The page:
I’m not an expert on the subject, but I did write a small paper on the subject in College so I’m familiar with the basics. I was trying to understand why we have so many nukes myself, and I realized there’s a really grotesque, but legitimate reasoning behind it.

JeffVader's avatar

@gorillapaws Hmmmm, that is disturbingly logical….. thanks for the eye opener.

Dr_Dredd's avatar

@gorillapaws That is interesting. I wonder, though, how many people would think that either side would arrive at the conclusion that a nuclear conflict was inevitable between the U.S. and U.S.S.R. At least with the Russians, you could be fairly sure they had their own best interests at heart (which would presumably include not destroying the world).

It’s completely different, though, if you’re dealin with religious fanatics like some of the terrorist regimes today.

gorillapaws's avatar

@Dr_Dredd if you only had enough nukes to obliterate the other country once-over then it wouldn’t destroy the world. Remember, you only need to conclude that either country might at some future point believe that nuclear war was inevitable.

mattbrowne's avatar

@gorillapaws – There are more than enough nukes. Even WOPR, the computer, figured that out almost 30 years ago.

gorillapaws's avatar

@mattbrowne I agree there’s too many, and I’m happy with the treaty. I just wanted people to understand why we ever stockpiled so many in the first place.

Hypocrisy_Central's avatar

@gorillapaws We (the US) stock poled all thise WMD (we didn’t have Japan to use them on anymore) because as soon as those big bad Soviets got more they were going to whack us, so we had to always have more or better (even though Uncle Sam was the ONLY one to ever actually use them) than they had.

Dr_Lawrence's avatar

The biggest risk in the modern world is not from attacks from other countries. It is from non-state political/military groups who are not responsible to any nation of citizens or electors.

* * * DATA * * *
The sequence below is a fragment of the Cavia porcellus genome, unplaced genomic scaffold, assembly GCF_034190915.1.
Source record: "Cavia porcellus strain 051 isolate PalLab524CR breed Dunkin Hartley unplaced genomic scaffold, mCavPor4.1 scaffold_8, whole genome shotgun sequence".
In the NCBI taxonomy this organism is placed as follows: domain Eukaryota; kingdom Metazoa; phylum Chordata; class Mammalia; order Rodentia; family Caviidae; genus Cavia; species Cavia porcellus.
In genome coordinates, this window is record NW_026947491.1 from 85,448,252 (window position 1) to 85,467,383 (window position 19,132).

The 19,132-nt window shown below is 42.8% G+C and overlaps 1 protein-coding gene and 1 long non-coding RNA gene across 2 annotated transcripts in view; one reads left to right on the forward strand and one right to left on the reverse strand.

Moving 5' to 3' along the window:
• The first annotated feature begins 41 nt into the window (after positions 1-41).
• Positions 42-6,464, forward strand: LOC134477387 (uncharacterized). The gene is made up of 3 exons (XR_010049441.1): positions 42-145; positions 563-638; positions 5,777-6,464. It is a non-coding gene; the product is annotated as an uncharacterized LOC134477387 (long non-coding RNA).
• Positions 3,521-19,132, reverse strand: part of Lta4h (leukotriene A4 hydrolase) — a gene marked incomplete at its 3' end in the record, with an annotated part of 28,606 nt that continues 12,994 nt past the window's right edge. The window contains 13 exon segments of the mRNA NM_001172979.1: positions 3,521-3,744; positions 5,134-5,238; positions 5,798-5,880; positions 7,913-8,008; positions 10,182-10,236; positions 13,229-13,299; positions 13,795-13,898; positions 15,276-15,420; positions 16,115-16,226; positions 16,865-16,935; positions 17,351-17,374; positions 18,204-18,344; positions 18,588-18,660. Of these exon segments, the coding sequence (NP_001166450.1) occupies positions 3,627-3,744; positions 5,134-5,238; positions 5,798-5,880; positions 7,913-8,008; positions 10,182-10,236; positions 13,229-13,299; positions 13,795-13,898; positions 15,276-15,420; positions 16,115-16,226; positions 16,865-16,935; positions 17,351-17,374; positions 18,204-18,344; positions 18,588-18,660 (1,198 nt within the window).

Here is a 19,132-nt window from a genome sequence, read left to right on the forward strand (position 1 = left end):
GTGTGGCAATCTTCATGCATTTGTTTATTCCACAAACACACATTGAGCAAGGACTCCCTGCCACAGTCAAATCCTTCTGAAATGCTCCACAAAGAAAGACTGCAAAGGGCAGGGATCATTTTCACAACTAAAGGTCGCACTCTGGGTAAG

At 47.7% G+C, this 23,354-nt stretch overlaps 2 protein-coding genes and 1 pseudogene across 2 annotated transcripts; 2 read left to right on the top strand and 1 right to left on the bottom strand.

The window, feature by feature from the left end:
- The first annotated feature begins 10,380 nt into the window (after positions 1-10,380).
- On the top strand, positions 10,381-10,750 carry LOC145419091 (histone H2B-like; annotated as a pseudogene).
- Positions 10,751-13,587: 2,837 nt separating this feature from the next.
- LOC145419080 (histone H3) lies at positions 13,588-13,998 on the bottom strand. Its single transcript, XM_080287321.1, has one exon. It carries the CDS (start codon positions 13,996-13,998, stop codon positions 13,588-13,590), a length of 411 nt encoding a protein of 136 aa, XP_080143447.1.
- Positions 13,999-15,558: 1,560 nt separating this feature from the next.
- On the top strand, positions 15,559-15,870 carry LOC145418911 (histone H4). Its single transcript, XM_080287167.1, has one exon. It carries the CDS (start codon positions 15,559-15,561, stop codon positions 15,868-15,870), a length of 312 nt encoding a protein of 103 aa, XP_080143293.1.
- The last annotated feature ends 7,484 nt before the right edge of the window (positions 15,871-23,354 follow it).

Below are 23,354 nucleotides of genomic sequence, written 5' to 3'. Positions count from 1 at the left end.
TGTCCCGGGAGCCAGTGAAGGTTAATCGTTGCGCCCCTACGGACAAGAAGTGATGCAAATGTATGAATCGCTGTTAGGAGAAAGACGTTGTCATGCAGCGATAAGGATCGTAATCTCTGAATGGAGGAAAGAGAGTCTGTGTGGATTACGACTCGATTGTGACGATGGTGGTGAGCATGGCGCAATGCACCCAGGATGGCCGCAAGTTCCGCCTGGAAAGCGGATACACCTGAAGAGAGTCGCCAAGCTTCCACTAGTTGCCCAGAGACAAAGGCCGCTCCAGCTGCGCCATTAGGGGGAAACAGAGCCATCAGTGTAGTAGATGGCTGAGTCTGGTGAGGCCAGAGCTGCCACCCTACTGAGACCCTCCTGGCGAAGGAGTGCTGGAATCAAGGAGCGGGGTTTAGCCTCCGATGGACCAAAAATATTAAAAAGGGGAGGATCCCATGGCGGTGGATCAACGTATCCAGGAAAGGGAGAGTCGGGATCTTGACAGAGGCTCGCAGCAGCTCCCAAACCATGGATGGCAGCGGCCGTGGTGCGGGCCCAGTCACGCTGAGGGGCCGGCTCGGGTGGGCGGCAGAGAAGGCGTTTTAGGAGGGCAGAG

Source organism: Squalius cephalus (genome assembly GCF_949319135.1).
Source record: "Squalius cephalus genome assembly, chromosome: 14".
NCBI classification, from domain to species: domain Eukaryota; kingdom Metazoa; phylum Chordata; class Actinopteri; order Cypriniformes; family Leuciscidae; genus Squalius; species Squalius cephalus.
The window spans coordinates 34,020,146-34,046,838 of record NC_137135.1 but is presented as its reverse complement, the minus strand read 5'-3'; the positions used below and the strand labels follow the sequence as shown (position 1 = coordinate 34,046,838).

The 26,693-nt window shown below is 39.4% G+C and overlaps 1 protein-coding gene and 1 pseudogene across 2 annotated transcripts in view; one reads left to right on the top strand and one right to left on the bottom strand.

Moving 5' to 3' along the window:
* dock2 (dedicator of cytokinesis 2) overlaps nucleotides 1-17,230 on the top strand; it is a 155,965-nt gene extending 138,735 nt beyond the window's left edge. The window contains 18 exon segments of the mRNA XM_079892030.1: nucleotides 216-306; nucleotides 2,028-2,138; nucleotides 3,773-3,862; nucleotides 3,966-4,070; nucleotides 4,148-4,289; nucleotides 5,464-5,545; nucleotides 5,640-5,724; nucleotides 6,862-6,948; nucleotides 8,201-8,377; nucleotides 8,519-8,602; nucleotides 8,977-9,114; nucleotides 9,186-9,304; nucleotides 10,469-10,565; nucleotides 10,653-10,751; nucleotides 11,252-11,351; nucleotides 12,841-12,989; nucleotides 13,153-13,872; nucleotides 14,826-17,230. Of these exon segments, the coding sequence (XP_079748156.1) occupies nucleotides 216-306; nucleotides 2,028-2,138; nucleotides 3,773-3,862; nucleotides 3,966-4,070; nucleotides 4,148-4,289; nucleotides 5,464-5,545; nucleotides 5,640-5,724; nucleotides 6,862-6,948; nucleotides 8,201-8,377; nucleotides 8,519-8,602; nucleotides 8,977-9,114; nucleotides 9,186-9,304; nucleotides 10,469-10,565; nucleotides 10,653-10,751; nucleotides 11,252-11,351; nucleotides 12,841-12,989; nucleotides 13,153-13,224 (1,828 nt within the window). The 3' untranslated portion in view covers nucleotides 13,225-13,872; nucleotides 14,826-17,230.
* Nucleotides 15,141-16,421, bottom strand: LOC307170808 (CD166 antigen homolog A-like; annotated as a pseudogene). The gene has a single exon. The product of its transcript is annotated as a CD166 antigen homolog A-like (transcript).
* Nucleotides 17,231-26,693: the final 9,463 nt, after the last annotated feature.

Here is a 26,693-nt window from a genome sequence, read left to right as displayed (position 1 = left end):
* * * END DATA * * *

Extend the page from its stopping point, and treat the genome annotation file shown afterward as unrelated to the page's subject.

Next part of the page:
The prospect of such groups, armed with nuclear weapons that have gone missing from the arsenals of former or current states represents the greatest risk to countries concerned with their own security. The size of the nuclear arsenal of the USA will make little or no difference against these real and growing threats. Aside from targets of economic or political convenience such as attacking some country that has something the USA wants, there will be no sensible targets against which to retaliate when an attack comes from some non-national group with violent intentions against the USA for its real or perceived failings in the world.

Dr_Dredd's avatar

@mattbrowne Ah, the WOPR. I forgot about that. How about a nice game of chess?

SecondHandStoke's avatar

Yes.

We have a leader that not only apologizes for our existence but also alienates perfectly good first world capitalist allies such as Germany by spying on their leaders.

SecondHandStoke's avatar

Also, We need to come to terms with the fact that the War On Terrorism cannot ever really be over while still keeping our wits about us..

Our enemies have told us plainly that they have no intention of ever stopping.

We need to get smart, combine our various forces while preserving our privacy and way of life as they swore to attack both.

After the 1992 World Trade Center bombing we heard the term “War on Terror” for the first time in a speech made by President Clinton.

This is a mindset as much as anything else.